different constructors depending on the section they occur in.
The type preamble has "Types" as its heading. The constructors in the type
preamble are as follows:
F function type
K compound type
V type variable
The term preamble has "Terms" as its heading. The constructors used are as
follows:
A function application
B binary function application
C conjunction term
D disjunction term
E equality term
I implication term
K constant, followed by ordered type instantiation list (see Appendix A)
L lambda abstraction
M numeral
N not term
P pair expression
S select expression
U universal quantification
UX unique existential quantification
V variable
X existential quantification
The fetch preamble has "Fetches" as its heading. The constructors used are the
same proof object type abbreviations as used in the header ancestor section (see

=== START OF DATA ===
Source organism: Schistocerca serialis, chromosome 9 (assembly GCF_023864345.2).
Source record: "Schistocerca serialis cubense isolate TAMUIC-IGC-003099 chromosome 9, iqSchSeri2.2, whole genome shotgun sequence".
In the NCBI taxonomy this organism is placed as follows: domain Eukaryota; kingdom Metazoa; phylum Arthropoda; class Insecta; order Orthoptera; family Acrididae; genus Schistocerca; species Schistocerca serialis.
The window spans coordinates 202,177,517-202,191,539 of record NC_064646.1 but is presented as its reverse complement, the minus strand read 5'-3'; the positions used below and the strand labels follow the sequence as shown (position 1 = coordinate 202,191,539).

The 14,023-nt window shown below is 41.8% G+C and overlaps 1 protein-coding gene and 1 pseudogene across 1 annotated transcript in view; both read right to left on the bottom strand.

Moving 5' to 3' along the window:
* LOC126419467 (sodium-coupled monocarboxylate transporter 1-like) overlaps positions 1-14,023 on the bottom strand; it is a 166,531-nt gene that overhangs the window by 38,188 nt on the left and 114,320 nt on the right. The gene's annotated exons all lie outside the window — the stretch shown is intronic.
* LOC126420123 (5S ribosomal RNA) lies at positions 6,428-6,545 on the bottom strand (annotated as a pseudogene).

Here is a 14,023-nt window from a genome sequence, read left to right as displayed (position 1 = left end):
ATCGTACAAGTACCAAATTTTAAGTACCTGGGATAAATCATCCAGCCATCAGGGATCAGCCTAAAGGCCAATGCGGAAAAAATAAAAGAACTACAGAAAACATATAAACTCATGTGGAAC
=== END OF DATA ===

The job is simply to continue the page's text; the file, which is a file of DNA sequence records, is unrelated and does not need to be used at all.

above). However, in the fetch preamble, there may be an ordered type
instantiation list (see Appendix A) following the proof object name.
The subproof preamble has "Subproofs" as its heading. The constructors used are
the same as in the main proof section (see below).
Objects defined in preambles can be referred to in subsequent entries/sections
by using a special identifier token. This special identifier starts with a
lowercase character signifying the object's type, followed by the object's entry
number in its preamble. Letters correspond to object types as follows:
z type
t term
f fetch theorem
s subproof theorem
3.4 MAIN PROOF SECTION
The main proof section is a single line consisting of a (usually compound)
expression showing how to contruct a theorem from theorem constructors (i.e.
inference rules). The same syntax is used for subproof preamble entries.
The following theorem constructor abbreviations are used (illustrated here with